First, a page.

• Core stability and back pain

    10th March 2015 | donaldt
  • Over the past 10 years, there has been a significant increase in awareness of the importance of core stability in dealing with back pain. While core stability is an important concept in the rehabilitation of back pain, correct core training at the right level needs to be emphasised. The word core refers to that part of the body between the diaphragm and the pelvic floor together with the intervening lower thoracic spine, lumbar spine, pelvis and all the attached muscles relating to this region. This article will focus on the importance of core retraining for people with back pain. A strong core develops by achieving a strong, stable base within the spine after re-educating correct spinal motion and recruiting the adequate muscles to provide both global and local spinal stability.

    Understanding the concept of the importance of a stable, strong spine is easily explained by taking the analogy of a tower crane. Tower cranes have a mass of concrete at the base to function properly and safely. Similarly, our spine needs a stable, strong base provided by our muscles for adequate stable support. Just as a well-maintained crane functions optimally, a healthy spine in the correct posture functions efficiently, allowing the neuromusculoskeletal system to work properly.The neuromusculoskeletal system consists of nerves, muscles, bones and fascia, all working together to provide movement.

    All these systems are considered when designing a core training exercise programme. Another very important factor to consider is right timing between muscle action and movement. If muscles act after movement has occurred, they will not manage to stabilise the spine during motion. Back pain sufferers should be assessed by suitably qualified healthcare professionals, such as physiotherapists, who can establish the level and extent of core retraining that can be performed.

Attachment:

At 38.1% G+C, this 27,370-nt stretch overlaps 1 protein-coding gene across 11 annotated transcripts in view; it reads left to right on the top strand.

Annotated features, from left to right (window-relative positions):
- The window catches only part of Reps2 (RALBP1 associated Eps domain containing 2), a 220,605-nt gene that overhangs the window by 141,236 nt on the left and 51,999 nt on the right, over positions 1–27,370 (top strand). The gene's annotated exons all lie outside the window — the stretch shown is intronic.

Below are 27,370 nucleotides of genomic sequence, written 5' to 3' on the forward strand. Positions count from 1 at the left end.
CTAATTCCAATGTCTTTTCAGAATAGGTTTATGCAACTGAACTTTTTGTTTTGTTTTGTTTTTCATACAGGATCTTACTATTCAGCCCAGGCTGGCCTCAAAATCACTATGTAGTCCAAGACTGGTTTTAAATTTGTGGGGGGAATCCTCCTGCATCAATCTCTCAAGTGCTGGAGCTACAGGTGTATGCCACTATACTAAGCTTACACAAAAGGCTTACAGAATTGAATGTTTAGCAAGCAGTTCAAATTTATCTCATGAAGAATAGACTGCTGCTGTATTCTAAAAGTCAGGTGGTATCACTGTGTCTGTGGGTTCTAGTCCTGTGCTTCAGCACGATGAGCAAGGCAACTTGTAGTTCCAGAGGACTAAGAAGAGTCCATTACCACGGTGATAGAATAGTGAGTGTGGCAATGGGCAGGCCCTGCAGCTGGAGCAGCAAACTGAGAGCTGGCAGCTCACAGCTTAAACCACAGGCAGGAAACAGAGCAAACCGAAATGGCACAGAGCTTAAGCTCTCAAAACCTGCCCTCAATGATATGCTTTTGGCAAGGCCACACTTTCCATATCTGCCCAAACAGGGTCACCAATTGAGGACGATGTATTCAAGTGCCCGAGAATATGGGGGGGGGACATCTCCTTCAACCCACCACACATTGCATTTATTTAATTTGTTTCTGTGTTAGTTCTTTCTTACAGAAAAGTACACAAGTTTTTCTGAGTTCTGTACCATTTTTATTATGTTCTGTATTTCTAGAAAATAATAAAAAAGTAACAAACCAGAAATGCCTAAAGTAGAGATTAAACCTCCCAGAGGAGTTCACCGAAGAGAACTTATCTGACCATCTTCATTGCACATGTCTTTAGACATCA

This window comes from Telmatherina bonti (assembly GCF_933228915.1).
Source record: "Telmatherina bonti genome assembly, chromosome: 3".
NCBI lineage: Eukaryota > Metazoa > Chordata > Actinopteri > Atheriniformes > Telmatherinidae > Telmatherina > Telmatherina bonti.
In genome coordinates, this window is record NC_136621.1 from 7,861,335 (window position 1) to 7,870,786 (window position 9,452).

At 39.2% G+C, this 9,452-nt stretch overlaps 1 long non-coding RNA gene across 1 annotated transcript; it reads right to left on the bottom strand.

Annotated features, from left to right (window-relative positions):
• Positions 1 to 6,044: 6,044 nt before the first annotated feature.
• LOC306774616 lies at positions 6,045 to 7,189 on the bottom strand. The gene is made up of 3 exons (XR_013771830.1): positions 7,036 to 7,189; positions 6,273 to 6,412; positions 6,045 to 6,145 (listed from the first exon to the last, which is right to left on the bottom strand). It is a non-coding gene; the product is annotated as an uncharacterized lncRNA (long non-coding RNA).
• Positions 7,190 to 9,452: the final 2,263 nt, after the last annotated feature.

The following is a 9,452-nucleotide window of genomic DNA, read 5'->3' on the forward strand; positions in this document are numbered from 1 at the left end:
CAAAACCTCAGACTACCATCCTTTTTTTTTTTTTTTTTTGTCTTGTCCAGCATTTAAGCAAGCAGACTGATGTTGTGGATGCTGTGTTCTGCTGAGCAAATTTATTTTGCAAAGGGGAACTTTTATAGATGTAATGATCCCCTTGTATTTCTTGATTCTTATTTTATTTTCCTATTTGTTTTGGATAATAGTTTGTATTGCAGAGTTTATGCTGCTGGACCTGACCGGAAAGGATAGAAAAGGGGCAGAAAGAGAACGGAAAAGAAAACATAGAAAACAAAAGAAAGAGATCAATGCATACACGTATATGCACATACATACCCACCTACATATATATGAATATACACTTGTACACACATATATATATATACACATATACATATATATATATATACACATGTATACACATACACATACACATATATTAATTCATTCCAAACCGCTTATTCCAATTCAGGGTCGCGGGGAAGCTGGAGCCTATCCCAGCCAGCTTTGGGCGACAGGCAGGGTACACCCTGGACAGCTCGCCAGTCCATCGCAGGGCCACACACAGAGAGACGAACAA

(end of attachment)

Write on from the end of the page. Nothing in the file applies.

• A strong core develops by achieving a strong, stable base within the spine.
  • Physiotherapists often encounter patients who are afraid to engage in core training exercise programmes. Such patients usually would have experienced increased pain with similar exercise in the past, which may have focused more on global core strengthening rather than specific core retraining. Core retraining exercise focuses on the timing and amplitude of the contraction of the inner muscle ‘cylinder’ to provide control to the joints of the back and focuses on engaging the appropriate muscles at the correct level, depending on the client’s need. This will then be followed by retraining movement patterns and muscle imbalance to move towards return to work or sport as appropriate. Inappropriate core exercises may result in increased pain and, worst of all, may put individuals off exercise, which has been proven to be the ideal treatment for mechanical back pain as evidence shows from the latest research. At times, people are not sure if they are correctly engaging the core. Core recruitment must be mastered and understood to achieve the benefits of overall core training. In situations where core recruitment is difficult to achieve, diagnostic ultrasound may be used as a biofeedback method.

    Diagnostic ultrasound will show the different layers of muscles within the abdomen and will allow the person to see the muscles, facilitating contraction of the specific muscle action that is essential for correct core control. In difficult cases, this method often bridges the gap and allows the individual to proceed with the programme .Pilates has become a recognized household term.

    It is known as a method of exercise targeting the core that may be delivered by people who have some understanding of exercise and training. More often than not, back pain sufferers will benefit from Pilates. Sometimes it may be contraindicated in view of specific problems and at times not all exercises maybe appropriate. For this reason, it is highly advisable for people with a history of back pain to seek instructors in possession of a sound medical knowledge coupled with sufficient training in pilates capable of modifying traditional exercises, rendering them safe and effective for the individual. Locally, there are now physiotherapists who have studied at postgraduate level in this field, as well as instructors who have furthered their knowledge in pilates, so it is relevant for one to ask for credentials when seeking such services. It is recommended that no back pain sufferer should join an exercise class without having been thoroughly examined and prepared by a physiotherapist or other suitable healthcare professional to identify which exercises should be done to achieve the desired outcome.

    This article appeared on the Sunday Times of Malta and can be downloaded here.